As you know, on Tuesday of next week, we are going to have our first quarter parent teacher conferences. You may also know that for the first time this year, students will participate in these conferences. Students who are ready to do so, will even lead the conferences. They are busy planning for this now.
You may wonder why we are making this change. Simply put, we want students to be the "owner" of their education. If you are the parent of a young student, then you make most decisions for them. As they grow and mature, you will make fewer of their decisions. They will naturally grow into this role. You will be with them to advise them along the way. This is one step in the process of growth and maturity. In the same way students grow and mature in their education. That's why as a parent you increasingly make them responsible for the school work. It's a valuable part of the experience. We want our students to not just be passive learners but assertive leaders in their education process.
At the conference, depending upon their age, they will describe what they have learned, what they expect and hope to learn, and how their grades show this. As students are increasingly able to accomplish this, parents should get accurate reports on their progress from them in the future.
Although students are only present briefly on that day, it's an important part of their education and counts as a school day. I hope this helps explain why we are making this change. If you have any questions about it, please contact me. I love to hear from parents by email and especially in person.
In His Service,
October 6, 2014
There are several ways to look at motivation, and of course many books have been written about it. In this brief blog I'd like to focus on one of the simplest ways to look at this topic, pain or gain. At a later time I'll write more about other ways of thinking about motivation, but this one has been around almost as long as the human race. You can read more about this at Tim Elmore's website http://growingleaders.com/blog/two-greatest-motivators-students/.
Simply put, we do things to either avoid pain or receive gain. Stepping on a nail makes me more cautious when I'm around construction material. Getting a speeding ticket causes me to slow down, at least temporarily. Some insurance companies offer lower rates for avoiding a speeding ticket, and that may cause me to change my driving habit in an attempt to receive this gain. Likewise, I may set a goal for myself and change my behaviors to achieve this goal. We change behavior to avoid pain or achieve gain.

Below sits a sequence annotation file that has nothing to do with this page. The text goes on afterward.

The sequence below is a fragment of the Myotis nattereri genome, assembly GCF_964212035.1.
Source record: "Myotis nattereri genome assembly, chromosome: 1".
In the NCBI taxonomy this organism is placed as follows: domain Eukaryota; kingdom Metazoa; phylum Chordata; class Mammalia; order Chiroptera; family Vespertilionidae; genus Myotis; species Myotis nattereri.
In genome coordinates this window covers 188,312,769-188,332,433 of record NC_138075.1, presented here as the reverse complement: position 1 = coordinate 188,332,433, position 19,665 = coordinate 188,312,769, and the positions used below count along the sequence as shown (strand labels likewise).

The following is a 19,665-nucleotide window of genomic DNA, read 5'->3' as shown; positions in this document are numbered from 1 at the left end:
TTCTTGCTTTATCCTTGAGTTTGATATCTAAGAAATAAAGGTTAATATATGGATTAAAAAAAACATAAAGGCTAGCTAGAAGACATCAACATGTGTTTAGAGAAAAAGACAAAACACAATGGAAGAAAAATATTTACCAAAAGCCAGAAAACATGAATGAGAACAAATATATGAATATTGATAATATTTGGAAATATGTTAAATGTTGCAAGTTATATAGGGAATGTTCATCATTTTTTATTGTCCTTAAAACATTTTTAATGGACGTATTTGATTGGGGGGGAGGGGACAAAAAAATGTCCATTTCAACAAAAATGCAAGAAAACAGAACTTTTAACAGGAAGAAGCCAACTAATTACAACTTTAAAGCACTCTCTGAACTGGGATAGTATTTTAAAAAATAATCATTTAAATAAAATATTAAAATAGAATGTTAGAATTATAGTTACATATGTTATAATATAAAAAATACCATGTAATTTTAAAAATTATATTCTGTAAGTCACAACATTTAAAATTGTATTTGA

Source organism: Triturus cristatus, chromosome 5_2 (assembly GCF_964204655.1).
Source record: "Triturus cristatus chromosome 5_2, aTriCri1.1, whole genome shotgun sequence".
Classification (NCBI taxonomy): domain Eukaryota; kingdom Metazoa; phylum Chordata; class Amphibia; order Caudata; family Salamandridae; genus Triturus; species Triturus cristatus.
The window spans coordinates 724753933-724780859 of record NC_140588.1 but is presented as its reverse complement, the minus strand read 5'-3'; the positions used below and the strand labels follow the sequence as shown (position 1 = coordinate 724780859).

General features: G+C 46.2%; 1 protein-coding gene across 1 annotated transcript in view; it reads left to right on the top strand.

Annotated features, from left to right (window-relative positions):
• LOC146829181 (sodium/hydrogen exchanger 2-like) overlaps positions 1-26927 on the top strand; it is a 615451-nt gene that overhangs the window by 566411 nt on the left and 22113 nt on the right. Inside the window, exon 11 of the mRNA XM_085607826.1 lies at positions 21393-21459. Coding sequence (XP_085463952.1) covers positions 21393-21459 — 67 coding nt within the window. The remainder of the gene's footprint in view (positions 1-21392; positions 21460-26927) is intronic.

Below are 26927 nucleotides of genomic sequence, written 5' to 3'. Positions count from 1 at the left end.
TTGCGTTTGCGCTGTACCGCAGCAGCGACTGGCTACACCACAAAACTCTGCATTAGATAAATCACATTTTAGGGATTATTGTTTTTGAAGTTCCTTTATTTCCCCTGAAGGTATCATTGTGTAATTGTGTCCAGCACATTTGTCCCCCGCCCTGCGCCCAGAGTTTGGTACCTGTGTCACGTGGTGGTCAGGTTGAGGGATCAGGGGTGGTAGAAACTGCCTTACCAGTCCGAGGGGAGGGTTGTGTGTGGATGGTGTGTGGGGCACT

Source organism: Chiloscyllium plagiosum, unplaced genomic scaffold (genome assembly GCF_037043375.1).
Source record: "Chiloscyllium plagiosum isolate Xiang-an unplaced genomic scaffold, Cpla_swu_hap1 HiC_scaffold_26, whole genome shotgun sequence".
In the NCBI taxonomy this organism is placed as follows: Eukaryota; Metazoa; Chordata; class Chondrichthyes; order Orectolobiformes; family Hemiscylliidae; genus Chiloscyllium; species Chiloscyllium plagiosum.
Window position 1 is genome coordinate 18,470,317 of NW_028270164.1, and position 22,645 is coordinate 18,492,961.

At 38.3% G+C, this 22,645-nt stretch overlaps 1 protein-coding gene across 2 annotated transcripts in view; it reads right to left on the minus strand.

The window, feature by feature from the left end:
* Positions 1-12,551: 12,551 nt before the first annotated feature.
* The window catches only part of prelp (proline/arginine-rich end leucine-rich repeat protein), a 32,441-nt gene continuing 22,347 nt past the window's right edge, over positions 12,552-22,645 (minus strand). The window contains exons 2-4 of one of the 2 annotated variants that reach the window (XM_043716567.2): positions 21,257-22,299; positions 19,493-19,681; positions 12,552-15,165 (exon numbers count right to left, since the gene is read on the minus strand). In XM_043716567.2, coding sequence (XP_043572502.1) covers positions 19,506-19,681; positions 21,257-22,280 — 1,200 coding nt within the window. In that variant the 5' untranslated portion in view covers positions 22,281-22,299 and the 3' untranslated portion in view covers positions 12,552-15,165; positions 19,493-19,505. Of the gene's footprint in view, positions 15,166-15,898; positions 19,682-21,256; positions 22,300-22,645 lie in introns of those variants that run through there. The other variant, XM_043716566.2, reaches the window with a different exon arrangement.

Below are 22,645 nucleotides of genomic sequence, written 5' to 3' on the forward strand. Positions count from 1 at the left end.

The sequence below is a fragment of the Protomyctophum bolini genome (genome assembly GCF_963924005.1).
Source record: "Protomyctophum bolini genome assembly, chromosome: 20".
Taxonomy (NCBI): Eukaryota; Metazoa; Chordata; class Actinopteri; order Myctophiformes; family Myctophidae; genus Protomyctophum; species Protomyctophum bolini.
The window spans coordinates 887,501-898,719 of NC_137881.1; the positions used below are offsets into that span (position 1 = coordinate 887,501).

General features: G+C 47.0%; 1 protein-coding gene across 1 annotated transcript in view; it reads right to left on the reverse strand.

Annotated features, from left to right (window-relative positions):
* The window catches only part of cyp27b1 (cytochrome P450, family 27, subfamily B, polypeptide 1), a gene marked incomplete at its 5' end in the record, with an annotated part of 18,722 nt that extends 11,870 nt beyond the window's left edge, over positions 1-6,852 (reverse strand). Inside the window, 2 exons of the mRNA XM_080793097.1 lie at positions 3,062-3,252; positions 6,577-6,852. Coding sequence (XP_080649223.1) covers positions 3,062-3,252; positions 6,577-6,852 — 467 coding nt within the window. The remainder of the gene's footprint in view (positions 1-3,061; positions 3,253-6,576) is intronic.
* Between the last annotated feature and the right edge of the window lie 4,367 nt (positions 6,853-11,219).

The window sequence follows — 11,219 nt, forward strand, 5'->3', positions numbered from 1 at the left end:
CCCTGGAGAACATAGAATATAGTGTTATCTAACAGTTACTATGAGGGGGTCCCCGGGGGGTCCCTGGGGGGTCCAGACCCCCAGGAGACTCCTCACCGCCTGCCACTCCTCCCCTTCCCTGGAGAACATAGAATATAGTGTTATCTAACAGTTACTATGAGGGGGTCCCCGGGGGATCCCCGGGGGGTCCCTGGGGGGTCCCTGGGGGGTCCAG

So applying this to students, the question becomes, do you as a parent know what they want to gain and what they want to avoid. Be careful about answering this question, because the answer changes. We may THINK we know, but as our children grown, they are intrigued by new things in life. Watch, listen, and ask them what they want to have. Help them see that it's not always objects. They may want something intangible, such as a hug or a listening ear from a parent, but are not able to express that. Watch, listen, and ask what makes them afraid. It may be as simple as lightning or as unrealistic as zombies. Often though, the fear is how their parents are getting along or that the other kids in school won't like them. Remind them that you can't change other people. You can only change how you respond to others. In fact when we act to exert control over that which we CAN control, our sphere of influence expands. We actually begin to have control over more of our environment. That may be a hard concept to act upon, but most children really can grasp it.
In short watch, listen, and talk to your kids. Get to know what makes them afraid and what they want. Help them understand what they can do to move toward what they want and away from their fear. Help them understand what they control and what they don't. As you do this you will be a real blessing to your children. And last but not least, teach them to pray for the wisdom and strength that comes only from God, our Heavenly Father.
In His Service,
Tim Miesner, Principal